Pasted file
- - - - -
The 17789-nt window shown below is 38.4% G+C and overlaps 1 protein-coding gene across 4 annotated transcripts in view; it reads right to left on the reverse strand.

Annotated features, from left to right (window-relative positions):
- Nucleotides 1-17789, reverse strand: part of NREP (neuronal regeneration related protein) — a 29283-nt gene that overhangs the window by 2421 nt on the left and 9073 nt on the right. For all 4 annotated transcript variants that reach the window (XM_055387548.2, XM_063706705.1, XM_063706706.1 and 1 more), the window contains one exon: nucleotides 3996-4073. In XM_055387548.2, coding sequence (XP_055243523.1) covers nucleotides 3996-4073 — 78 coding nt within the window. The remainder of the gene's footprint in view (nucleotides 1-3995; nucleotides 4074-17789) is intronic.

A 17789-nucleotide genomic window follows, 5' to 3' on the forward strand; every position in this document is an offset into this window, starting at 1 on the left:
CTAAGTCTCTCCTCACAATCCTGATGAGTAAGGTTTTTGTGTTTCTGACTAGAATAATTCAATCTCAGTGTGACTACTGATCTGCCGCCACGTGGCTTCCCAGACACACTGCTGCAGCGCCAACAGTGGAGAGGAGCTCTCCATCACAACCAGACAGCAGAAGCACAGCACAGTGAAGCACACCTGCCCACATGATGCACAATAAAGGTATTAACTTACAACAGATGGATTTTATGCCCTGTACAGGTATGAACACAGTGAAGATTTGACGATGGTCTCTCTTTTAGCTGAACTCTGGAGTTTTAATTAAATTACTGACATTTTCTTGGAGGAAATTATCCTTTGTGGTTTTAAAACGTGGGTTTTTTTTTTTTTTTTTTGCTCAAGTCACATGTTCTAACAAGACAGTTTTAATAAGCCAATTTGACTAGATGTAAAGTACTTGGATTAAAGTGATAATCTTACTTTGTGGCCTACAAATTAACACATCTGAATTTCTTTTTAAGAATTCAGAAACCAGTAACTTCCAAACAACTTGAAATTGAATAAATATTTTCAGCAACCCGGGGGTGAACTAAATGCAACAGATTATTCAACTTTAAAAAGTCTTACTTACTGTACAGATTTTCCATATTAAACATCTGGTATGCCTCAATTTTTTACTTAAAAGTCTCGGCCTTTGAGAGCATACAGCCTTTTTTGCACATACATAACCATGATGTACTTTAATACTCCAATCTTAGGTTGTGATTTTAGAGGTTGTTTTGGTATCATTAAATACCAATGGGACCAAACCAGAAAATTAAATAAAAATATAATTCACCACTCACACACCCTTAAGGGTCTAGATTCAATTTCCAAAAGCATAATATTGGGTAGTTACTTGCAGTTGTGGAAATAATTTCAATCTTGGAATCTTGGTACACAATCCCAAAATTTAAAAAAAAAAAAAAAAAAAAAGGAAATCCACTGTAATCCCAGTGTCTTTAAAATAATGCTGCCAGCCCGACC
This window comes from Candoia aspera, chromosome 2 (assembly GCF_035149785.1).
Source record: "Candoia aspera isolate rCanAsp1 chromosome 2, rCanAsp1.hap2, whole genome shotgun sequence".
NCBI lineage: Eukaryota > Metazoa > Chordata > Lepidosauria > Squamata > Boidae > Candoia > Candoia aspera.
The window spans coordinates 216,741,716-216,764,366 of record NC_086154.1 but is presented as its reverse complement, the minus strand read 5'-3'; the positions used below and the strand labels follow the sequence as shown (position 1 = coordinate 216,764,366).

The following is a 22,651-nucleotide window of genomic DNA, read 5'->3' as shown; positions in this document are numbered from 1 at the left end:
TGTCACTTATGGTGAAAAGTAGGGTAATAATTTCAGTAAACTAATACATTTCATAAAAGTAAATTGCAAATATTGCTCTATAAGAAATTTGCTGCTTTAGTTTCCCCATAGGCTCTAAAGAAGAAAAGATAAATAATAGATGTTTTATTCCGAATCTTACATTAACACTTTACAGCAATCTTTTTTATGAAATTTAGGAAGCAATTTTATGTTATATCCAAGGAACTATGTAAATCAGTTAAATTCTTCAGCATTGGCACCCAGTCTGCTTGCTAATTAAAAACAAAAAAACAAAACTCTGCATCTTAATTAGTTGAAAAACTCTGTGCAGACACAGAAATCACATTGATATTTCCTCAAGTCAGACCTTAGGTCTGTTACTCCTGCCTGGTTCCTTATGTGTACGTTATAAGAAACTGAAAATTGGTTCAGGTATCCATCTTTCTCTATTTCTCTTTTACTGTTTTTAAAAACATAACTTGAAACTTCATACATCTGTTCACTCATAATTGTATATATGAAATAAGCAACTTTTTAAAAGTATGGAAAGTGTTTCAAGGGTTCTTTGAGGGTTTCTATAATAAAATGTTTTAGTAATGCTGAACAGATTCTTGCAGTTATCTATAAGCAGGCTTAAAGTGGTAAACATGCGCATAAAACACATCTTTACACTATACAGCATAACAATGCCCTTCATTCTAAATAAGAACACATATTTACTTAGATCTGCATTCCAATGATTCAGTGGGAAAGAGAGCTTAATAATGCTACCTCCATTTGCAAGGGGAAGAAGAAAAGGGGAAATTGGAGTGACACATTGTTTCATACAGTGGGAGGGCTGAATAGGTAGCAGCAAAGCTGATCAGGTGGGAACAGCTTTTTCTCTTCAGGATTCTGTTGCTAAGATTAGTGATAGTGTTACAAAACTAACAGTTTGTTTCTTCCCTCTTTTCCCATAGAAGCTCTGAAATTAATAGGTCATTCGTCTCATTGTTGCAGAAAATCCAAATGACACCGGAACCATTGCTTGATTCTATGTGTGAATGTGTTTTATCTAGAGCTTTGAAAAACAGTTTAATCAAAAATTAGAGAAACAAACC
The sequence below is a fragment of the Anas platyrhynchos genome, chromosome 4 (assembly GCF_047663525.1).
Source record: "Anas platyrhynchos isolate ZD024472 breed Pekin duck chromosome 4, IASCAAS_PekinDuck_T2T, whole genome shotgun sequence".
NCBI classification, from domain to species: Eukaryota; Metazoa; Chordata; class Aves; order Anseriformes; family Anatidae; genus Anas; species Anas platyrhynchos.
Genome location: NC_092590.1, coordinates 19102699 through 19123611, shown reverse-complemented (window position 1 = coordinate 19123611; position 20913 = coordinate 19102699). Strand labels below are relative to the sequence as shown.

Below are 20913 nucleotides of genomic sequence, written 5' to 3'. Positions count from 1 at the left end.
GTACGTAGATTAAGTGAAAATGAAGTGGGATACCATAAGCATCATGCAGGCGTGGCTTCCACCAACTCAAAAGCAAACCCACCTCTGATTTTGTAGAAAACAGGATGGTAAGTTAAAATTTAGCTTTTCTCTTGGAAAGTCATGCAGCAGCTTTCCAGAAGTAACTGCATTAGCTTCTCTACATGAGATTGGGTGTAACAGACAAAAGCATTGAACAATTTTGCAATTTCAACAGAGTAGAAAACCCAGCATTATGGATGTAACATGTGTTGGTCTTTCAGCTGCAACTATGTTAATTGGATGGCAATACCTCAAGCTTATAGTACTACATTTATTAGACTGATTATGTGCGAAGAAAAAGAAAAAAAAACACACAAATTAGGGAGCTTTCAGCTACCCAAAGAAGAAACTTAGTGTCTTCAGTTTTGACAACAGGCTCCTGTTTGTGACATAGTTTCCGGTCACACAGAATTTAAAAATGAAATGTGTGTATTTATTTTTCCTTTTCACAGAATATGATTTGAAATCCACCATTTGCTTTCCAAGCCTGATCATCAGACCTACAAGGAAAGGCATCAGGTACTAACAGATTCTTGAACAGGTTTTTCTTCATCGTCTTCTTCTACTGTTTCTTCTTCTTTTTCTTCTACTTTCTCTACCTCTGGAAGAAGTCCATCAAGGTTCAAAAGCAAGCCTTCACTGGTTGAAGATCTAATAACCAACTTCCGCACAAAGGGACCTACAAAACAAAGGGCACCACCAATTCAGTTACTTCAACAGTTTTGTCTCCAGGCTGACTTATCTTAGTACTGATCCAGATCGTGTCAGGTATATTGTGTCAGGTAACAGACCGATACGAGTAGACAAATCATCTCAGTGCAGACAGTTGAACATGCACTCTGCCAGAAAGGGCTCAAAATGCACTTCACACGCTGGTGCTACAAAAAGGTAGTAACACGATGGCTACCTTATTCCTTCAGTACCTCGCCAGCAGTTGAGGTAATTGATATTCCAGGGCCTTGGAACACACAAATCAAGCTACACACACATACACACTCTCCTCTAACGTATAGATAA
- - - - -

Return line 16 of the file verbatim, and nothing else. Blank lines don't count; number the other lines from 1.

Below are 20913 nucleotides of genomic sequence, written 5' to 3'. Positions count from 1 at the left end.